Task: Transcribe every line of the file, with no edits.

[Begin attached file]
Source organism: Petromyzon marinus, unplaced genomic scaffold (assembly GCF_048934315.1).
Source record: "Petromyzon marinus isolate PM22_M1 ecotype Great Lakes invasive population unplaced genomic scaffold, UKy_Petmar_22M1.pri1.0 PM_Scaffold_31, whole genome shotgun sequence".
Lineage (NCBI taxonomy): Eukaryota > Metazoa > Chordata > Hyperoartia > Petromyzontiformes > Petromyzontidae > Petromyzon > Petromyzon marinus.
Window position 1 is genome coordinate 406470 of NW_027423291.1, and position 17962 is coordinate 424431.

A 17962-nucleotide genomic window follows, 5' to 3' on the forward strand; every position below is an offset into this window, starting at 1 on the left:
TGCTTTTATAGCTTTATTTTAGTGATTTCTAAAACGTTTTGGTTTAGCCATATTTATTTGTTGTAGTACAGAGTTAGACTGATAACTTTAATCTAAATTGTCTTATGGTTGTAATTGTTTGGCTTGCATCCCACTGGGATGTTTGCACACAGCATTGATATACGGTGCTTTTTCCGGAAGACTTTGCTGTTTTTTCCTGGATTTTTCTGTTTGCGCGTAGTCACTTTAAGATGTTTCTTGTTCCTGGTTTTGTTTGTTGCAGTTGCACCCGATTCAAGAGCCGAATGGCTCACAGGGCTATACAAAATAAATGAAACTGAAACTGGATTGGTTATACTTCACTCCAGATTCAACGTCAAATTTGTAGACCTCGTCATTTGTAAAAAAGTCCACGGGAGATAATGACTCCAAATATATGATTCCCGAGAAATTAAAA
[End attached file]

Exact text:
Source organism: Petromyzon marinus, unplaced genomic scaffold (assembly GCF_048934315.1).
Source record: "Petromyzon marinus isolate PM22_M1 ecotype Great Lakes invasive population unplaced genomic scaffold, UKy_Petmar_22M1.pri1.0 PM_Scaffold_31, whole genome shotgun sequence".
Lineage (NCBI taxonomy): Eukaryota > Metazoa > Chordata > Hyperoartia > Petromyzontiformes > Petromyzontidae > Petromyzon > Petromyzon marinus.
Window position 1 is genome coordinate 406470 of NW_027423291.1, and position 17962 is coordinate 424431.

A 17962-nucleotide genomic window follows, 5' to 3' on the forward strand; every position below is an offset into this window, starting at 1 on the left:
TGCTTTTATAGCTTTATTTTAGTGATTTCTAAAACGTTTTGGTTTAGCCATATTTATTTGTTGTAGTACAGAGTTAGACTGATAACTTTAATCTAAATTGTCTTATGGTTGTAATTGTTTGGCTTGCATCCCACTGGGATGTTTGCACACAGCATTGATATACGGTGCTTTTTCCGGAAGACTTTGCTGTTTTTTCCTGGATTTTTCTGTTTGCGCGTAGTCACTTTAAGATGTTTCTTGTTCCTGGTTTTGTTTGTTGCAGTTGCACCCGATTCAAGAGCCGAATGGCTCACAGGGCTATACAAAATAAATGAAACTGAAACTGGATTGGTTATACTTCACTCCAGATTCAACGTCAAATTTGTAGACCTCGTCATTTGTAAAAAAGTCCACGGGAGATAATGACTCCAAATATATGATTCCCGAGAAATTAAAA